Spotify’s journey with Google Cloud
Spotify’s journey with Google Cloud
Spotify’s mission is to connect a million creators with a billion fans. Data is the core of running their business, as they host over 130 million audio files. The challenge is not just the number of Spotify users, but the amount of content that Spotify has. As a result of having numerous users and a huge catalog, they experience up to 8 million events per second. With these increasing daily, scaling is a key determinant for Spotify, so that they can get insights about their users and key statistics about their business. They initially opted to run these workloads on-prem, which inevitably led to their systems not scaling anymore. This is when they made the wise decision to move to the cloud. So let’s look at Spotify’s journey as they moved to the cloud with Google.
In 2016, Spotify announced that it would be moving to Google Cloud. Contrary to the expectations, it was the Spotify engineers who advocated for this move. They saw that it could solve their scaling problem and provide a foundation for them to build their business on. Spotify did not choose Google Cloud based on their brand and scale alone, they also considered their reputation of being a data-driven and engineering-oriented company. Being fully managed, would ease the burden of managing storage, compute, and network capacity, which was becoming challenging for a global company. In addition, they could also utilize some services on Google Cloud such as BigQuery and Pub/Sub to aid in their operations.
Google Cloud solutions for Spotify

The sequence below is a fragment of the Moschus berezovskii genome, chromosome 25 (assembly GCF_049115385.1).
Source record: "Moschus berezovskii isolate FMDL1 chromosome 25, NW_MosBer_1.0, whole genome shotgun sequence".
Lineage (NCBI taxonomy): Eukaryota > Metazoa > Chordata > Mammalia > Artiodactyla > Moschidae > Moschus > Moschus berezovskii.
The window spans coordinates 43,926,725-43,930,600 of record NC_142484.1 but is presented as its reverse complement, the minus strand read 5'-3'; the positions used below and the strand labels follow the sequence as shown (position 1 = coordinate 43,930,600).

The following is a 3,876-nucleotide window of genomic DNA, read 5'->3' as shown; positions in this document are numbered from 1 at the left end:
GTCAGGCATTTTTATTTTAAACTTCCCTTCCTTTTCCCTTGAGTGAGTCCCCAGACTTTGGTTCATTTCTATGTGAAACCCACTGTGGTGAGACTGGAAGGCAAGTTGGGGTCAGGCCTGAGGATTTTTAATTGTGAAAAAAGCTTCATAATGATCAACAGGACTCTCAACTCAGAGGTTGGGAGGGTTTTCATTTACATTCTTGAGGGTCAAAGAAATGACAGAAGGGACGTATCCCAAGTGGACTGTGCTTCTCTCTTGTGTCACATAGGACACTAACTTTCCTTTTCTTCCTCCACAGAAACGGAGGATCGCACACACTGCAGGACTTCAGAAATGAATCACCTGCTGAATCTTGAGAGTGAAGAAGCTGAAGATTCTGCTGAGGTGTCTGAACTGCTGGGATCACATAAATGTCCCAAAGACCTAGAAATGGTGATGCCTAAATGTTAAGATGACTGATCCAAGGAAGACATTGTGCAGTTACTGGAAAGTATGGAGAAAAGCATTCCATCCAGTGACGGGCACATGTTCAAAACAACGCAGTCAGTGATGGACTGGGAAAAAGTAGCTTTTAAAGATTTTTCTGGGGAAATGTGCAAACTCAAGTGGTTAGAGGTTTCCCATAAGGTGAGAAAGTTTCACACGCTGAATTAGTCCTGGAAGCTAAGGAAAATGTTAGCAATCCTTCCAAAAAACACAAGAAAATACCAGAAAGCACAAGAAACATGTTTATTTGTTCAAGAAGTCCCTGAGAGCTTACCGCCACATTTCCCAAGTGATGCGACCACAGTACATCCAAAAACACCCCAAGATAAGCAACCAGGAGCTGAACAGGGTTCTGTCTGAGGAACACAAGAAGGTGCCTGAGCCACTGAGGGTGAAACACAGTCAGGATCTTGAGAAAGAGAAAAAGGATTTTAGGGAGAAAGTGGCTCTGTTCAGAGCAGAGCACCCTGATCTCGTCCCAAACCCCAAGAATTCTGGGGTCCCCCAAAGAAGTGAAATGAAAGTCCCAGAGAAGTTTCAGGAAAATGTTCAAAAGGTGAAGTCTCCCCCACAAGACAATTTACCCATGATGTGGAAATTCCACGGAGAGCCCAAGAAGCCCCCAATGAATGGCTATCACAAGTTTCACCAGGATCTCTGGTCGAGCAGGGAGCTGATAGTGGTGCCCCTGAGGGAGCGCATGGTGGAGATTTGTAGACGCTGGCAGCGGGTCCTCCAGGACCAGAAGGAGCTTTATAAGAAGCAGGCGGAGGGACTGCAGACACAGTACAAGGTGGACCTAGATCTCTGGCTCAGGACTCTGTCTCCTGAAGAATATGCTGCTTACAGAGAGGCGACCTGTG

Cloud migration for such a large enterprise is intricate. Consequently, Google Cloud was flexible in letting them choose their migration strategy. To make this process seamless, they migrated their services, users, data, and teams separately. For each step, migration was only half of it, the other half comprised reliability testing and educating their staff about GCP, including:
- GCP’s support
- GCP Products they could utilize
By May 2017, Spotify had fully migrated to Google Cloud. With this migration, the company is now able to enjoy full infrastructure management. This allows their engineers to focus on Spotify-specific actions, which resulted in faster product development.
Because of their distributed computing environment, Spotify previously had the largest Hadoop cluster in Europe on their premises, running up to 20,000 jobs per day, working with over 100 PB of data. After their migration, they did not entirely give up on this. They still run the clusters but on the cloud. The speed of analyzing their data has multiplied with minimum effort.
They also recruited the services of Google Cloud Dataflow to run the largest serverless Dataflow job ever run on the platform. Since Dataflow was quite new to Spotify’s engineers, they utilized Scio (a Scala API) to simplify Dataflow’s less familiar functions.
Spotify was one of the early adopters of the microservices architecture and has up to 1200. They initially run containerized microservices on Docker. When they were migrating to the cloud, they did the same for Kubernetes and are now using GKE to manage their containers.
Spotify’s current data stack on GCP relies on BigQuery for Ad Hoc Querying and Pub/Sub for event delivery. BigQuery handles over 10 million queries and scheduled jobs per month, while Pub/Sub handles over 1 trillion requests per day at ultra-low latencies. Dataproc has also been recruited for processing large chunks of data.
Spotify’s journey with Google Cloud has been a revelation for them. They are now able to deliver services and innovate faster without having the burden of infrastructure management.
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